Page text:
For example, the optimum specimen volume is limited to 50 x 50 x 50 um3. But if the specimen is too small, it may be difficult to obtain a satisfactory diffraction pattern. Another limitation is the requirement for high tilt of the specimen.

Reconstruct diffraction patterns

Electron Back-Scatter Diffraction is a powerful technique for studying crystalline microstructures. It can be used to determine the morphology, size and orientation of grains and crystals. EBSD also provides a high degree of spatial resolution.

EBSD can be used to measure residual stresses in semi-conductors and determine the rotation angle of ductile materials. Unlike other diffraction techniques, EBSD is nondestructive and can be performed at very low acceleration voltages. In addition, it can be combined with other techniques, including X-ray spectroscopy and WDX. EBSD is also an excellent method for observing serial sections.

EBSD can be used to study both crystalline and deformed material structures. It can be applied to an enormous variety of materials problems. For example, it can be used to investigate the size, texture and crystal structure of metals and alloys.

EBSD has been widely used in the materials community. It is particularly useful for mapping the crystallographic orientation of large areas. Compared to TEM diffraction techniques, EBSD can provide a more accurate picture of the local crystal structure. EBSD can also provide quantitative information on the crystallographic textures of different phases. Combined with other methods, it can also be used to characterize the size and morphology of individual grains.

Generally, the effective angle of incidence for an EBSD measurement is a result of a combination of the stage position, the specimen tilt, and the beam's y-movement. However, slight variations in surface normals can change the effective angle of incidence. This can lead to distorted orientation maps. Using the correct reference system can help overcome this problem.

In order to obtain good diffraction patterns from a sample, it is necessary to prepare the surface well. These processes can be performed on a variety of materials, including glass, ceramics and metals. A milled surface is particularly advantageous. If the surface is amorphous, a low-kV ion polishing can be performed to remove the amorphous layer. Alternatively, the surface can be electropolished. The resulting flat surface is suitable for EBSD.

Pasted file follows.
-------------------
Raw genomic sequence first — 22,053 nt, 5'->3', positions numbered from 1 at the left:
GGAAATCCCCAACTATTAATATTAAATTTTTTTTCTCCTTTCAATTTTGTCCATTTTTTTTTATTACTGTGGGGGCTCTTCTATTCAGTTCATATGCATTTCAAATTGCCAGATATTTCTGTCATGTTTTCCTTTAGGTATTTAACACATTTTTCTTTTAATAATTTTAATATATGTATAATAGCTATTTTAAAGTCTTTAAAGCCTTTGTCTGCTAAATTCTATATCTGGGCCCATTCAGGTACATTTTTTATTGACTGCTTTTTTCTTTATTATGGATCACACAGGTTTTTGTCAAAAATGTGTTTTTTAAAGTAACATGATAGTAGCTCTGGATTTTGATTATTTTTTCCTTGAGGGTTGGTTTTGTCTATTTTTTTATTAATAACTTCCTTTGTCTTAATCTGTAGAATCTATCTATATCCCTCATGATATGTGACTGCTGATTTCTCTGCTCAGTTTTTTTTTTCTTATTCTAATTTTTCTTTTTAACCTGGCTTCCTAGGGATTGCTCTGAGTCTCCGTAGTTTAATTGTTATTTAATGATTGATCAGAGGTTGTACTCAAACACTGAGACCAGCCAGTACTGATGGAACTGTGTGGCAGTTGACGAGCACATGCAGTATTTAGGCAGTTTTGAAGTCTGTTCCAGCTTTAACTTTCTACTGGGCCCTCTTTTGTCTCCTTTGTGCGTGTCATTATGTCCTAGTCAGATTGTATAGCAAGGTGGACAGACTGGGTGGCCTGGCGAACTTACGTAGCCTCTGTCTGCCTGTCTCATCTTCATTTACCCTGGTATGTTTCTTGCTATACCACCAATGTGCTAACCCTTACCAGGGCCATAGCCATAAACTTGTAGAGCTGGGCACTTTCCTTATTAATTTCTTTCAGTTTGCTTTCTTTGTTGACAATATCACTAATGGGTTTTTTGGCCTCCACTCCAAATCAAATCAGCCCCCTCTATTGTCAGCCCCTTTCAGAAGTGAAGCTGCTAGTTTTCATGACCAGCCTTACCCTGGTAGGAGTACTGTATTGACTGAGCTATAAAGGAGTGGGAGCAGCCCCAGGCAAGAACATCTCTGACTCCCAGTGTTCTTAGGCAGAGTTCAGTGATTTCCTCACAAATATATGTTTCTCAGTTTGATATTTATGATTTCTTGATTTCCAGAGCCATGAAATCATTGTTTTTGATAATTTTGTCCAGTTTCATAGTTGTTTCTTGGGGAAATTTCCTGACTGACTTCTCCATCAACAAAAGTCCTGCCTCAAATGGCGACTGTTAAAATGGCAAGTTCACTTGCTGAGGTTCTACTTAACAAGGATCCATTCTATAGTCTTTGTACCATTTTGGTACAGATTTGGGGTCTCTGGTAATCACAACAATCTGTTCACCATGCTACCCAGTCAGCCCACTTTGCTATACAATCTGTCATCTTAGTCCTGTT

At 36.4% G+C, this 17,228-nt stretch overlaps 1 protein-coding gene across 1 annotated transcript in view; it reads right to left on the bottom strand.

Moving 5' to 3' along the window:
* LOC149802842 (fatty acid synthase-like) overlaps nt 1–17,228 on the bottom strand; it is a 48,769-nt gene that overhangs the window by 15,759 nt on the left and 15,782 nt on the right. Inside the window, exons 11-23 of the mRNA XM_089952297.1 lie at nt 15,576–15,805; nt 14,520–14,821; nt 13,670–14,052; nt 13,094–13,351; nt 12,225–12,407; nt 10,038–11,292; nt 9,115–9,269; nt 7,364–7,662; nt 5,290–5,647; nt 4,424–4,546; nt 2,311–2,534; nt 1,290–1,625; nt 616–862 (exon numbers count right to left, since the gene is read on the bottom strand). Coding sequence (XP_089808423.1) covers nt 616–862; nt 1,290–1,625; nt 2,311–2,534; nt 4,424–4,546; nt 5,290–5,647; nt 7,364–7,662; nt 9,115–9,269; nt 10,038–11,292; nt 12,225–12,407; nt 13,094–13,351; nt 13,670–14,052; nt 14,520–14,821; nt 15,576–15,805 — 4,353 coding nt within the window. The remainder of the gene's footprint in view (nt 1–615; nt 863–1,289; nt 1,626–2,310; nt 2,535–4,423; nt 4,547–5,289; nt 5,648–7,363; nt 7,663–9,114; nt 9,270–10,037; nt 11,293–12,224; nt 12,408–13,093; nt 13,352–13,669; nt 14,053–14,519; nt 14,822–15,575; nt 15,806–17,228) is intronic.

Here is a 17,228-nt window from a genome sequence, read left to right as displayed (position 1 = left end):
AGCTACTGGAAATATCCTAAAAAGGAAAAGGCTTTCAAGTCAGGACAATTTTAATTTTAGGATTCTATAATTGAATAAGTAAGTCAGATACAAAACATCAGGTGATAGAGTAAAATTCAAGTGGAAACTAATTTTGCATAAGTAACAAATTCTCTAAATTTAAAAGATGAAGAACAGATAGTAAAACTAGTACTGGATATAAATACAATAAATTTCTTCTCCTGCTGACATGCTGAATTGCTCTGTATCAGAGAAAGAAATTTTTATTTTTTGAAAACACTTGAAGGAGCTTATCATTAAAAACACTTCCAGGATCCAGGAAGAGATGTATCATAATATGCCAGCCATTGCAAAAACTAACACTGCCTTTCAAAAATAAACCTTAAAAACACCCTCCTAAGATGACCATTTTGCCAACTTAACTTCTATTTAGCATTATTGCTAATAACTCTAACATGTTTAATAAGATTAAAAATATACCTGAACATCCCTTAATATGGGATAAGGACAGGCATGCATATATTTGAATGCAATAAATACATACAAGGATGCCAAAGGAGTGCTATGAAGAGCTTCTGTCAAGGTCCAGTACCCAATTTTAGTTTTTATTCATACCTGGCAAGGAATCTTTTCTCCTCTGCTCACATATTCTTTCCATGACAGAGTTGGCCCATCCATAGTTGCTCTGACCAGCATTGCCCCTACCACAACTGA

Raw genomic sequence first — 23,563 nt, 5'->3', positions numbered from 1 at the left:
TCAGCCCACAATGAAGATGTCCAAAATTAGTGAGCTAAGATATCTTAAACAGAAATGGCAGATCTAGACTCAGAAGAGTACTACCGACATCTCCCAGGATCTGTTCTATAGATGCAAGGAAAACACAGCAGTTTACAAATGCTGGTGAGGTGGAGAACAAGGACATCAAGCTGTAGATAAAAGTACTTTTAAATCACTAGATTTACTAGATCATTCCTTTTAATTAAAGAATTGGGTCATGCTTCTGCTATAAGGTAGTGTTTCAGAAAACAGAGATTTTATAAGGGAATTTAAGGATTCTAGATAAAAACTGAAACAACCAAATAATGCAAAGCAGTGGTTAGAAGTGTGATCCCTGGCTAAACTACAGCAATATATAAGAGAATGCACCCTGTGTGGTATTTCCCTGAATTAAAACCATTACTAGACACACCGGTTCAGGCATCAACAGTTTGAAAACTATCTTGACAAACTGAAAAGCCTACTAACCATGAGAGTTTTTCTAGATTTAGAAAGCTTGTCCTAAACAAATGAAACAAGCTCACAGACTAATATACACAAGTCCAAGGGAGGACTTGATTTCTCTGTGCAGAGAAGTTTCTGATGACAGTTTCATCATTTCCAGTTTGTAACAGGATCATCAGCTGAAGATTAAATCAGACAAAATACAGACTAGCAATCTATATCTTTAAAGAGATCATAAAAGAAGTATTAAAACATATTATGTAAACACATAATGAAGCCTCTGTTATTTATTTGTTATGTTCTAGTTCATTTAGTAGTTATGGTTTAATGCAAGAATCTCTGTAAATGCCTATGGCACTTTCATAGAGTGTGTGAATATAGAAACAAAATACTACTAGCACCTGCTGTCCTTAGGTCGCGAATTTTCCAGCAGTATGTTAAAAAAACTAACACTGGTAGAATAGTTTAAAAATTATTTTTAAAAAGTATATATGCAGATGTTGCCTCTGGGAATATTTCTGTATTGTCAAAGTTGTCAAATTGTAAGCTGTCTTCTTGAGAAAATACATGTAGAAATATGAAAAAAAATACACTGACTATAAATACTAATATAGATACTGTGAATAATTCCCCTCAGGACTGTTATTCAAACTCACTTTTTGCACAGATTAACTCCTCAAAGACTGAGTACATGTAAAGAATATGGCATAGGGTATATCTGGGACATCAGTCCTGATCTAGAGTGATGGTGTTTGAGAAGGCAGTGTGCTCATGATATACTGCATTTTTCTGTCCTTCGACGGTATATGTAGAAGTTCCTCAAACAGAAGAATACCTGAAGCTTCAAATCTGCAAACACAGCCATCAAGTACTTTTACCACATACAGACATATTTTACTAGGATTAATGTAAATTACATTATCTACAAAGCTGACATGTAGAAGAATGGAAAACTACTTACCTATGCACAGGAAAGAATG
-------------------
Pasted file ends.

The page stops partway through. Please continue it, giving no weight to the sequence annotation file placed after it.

In order to perform a full indexing of EBSD data, the complete crystallographic information should be recorded. Complete indexing is then performed off-line from recorded Hough-peak and Nye-peak data.

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Reconstruct EBSD data for microstructure simulations

Reconstruction of electron backscatter diffraction (EBSD) data for microstructure simulations requires the segmentation of grains into voxels. The number of voxels required to reconstruct the EBSD data for a microstructure is a function of the misorientation tolerance and the total number of voxels recorded. It is important to select the proper misorientation tolerance and grain size to ensure the quality of the reconstruction.

In general, grain-level metrics tend to have opposite trends with increasing misorientation tolerance. Increasing the tolerance also tends to increase the number of grains that merge. For a well recrystallized material, a misorientation tolerance of about 5.0 is sufficient. However, a larger misorientation tolerance allows for grains to be merged even in deformed materials.

One technique for reconstructing EBSD data for microstructure simulations is to use connected component analysis. This allows individual features to be identified individually, which in turn allows for more reasonable grain morphologies to be established.

Another method is to perform EBSD pattern cross correlation. This is a technique that has been used to achieve more accurate lattice rotation. By applying this technique, the lattice rotation can be determined from the Hough transforms of patterns.

Using a combination of these methods, a sample of EBM Inconel 718 was characterized. A 50-mm-thick build layer was used for this study. 204 slices were collected over three days. Data were recorded at a rate of 65-70 patterns per second.

The size of observable volumes can be as small as 50 x 50 x 50 nm3. To calculate the observable volume, the pattern indexing is performed off-line from the recorded Hough-peak data. The total number of voxels in the EBSD data was then measured to obtain a confidence index.

An optimized reconstruction was performed to retain a high fraction of masked voxels with a high confidence index. Using the EBSD data, the diffraction pattern was reanalysed using a software package called AZtecCrystal. AZtecCrystal is designed to be simple and intuitive for new users.

AZtecCrystal includes a comprehensive set of tools for processing and analyzing EBSD patterns. The tool has been developed for advanced operators, yet is easy to use for newcomers.